Couch said the dis­trict is con­sid­er­ing a lease-pur­chase agree­ment for the buses.

“This lease-pur­chas­ing fi- nanc­ing is a re­ally good op­tion be­cause the bor­rowed money rate is so cheap now,” said Jane Tow­ers, dis­trict su­per­vi­sor of fi­nan­cial op­er­a­tions.

Tow­ers said the lease will be for 10 years at 2.15 per­cent in­ter­est, this time piggy-back­ing off an agree­ment al­ready inked by Caro­line County.

Couch said if the buses run $1.5 mil­lion, the an­nual cost to the dis­trict will be $168,000, which is within the stu­dent trans­porta­tion bud­get. She said there is no penalty for pre­pay­ment.

Tow­ers said the av­er­age life of a school bus is 15 years. Un­der the leasepur­chase plan, the dis­trict will own the buses af­ter 10 years if it does not speed that up by pre­pay­ment.

“We were for­tu­nate enough to be able to find the buses that we need,” Couch said, not­ing that the dis­trict is look­ing for ways to fill the void on spe­cial needs buses, pos­si­bly bor­row­ing them from an­other county.

Couch also will be seek­ing board ap­proval to pur­chase three spare buses, two stan­dard and one spe­cial needs.

The Board of Ed­u­ca­tion au­tho­rized Couch to en­ter ne­go­ti­a­tions to pur­chase buses with a $1.5 mil­lion cap and to ne­go­ti­ate the lease agree­ment.

Couch ex­pected to have all the de­tails worked out in time for a spe­cial meet­ing Wed­nes­day evening at which the board planned to vote on the fi­nal pur­chase price and lease terms

The dis­trict still needs to find some­where to keep its buses. Due to zon­ing is­sues in Kent County, Re­li­able es­tab­lished its lo­cal bus de­pot at the for­mer Queen Anne’s Bowl­ing Cen­ter lo­cated near Chestertown but in Queen Anne’s County.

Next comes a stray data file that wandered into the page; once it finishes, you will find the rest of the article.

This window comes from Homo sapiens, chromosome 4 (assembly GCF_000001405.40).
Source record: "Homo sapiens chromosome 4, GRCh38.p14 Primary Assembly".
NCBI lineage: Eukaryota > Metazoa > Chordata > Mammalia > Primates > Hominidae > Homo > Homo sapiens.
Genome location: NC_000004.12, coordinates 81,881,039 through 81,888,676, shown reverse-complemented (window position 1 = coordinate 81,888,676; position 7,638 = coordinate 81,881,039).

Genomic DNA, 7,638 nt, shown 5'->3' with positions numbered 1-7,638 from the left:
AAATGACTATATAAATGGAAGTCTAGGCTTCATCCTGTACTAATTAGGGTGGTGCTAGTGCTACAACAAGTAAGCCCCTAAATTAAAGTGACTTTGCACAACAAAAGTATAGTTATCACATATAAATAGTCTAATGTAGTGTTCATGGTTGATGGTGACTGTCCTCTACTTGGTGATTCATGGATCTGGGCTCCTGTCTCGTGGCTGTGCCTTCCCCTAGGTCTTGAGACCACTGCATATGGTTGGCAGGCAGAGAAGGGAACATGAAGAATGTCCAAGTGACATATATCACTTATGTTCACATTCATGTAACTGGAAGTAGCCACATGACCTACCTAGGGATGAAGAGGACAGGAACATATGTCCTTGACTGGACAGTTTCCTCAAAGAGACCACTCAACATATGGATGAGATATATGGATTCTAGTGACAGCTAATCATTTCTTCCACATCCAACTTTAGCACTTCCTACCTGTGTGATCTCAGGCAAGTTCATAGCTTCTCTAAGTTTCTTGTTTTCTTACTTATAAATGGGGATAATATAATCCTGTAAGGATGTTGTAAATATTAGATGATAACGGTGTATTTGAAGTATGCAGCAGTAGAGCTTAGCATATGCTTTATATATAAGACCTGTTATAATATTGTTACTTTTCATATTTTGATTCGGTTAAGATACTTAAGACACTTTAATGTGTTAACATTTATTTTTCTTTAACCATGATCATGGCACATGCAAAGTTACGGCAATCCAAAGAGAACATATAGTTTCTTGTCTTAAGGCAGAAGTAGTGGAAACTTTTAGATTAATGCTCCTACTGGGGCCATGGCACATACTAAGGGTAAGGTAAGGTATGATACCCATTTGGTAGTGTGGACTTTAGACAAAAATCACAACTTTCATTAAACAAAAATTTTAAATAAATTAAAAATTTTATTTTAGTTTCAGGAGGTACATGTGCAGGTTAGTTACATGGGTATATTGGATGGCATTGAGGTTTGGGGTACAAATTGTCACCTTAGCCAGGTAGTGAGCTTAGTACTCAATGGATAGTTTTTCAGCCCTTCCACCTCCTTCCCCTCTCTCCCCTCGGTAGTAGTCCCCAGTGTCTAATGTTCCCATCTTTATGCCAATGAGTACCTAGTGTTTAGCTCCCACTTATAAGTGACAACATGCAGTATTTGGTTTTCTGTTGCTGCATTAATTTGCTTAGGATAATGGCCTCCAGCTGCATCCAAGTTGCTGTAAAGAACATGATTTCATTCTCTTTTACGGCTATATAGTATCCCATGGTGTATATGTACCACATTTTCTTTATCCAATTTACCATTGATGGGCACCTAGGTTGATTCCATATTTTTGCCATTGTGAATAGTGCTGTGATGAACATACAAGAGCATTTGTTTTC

Couch plans to seek a zon­ing amend­ment for the dis­trict’s buses, a process that likely will take sev­eral months.

Ap­pear­ing be­fore the Kent County Com­mis­sion­ers Tues­day night, Couch, joined by Tow­ers and board mem­ber Joe Goetz, pre­sented again the dis­trict’s plan for stu­dent trans­porta­tion. Also at­tend­ing, but re­main­ing in the au­di­ence were McGee and Bryan Wil­liams, Board of Ed­u­ca­tion vice pres­i­dent.

“For what­ever it’s worth, I know it’s been dif­fi­cult times. But I think — what lit­tle I know — I think you’re on the right track. I think it’s a good move to get that taken care of. Ku­dos to you,” Com­mis­sioner Ron Fithian told Couch.

The dis­trict re­ceived per­mis­sion from the com­mis­sion­ers to park some buses at the Kent County Pub­lic Works fa­cil­ity on Morgnec Road just out­side Chestertown. The buses also will be al­lowed to re­fuel through the county’s bulk pur­chas­ing pro­gram.

“We’ll pay our way,” Couch said re­gard­ing the fuel costs.

Couch is look­ing at us­ing a se­cure site at Kent County High School in Wor­ton for ad­di­tional bus park­ing.

The com­mis­sion­ers also au­tho­rized the dis­trict to trans­fer $175,000 from its fund bal­ance to the stu­dent trans­porta­tion line in its bud­get for the bus pur­chase.


Buses serv­ing Kent County Pub­lic Schools are lined up Tues­day morn­ing at Re­li­able Trans­porta­tion’s bus de­pot lo­cated at the for­mer Queen Anne’s Bowl­ing Cen­ter on state Route 213. The dis­trict is ne­go­ti­at­ing the can­cel­la­tion of its stu­dent...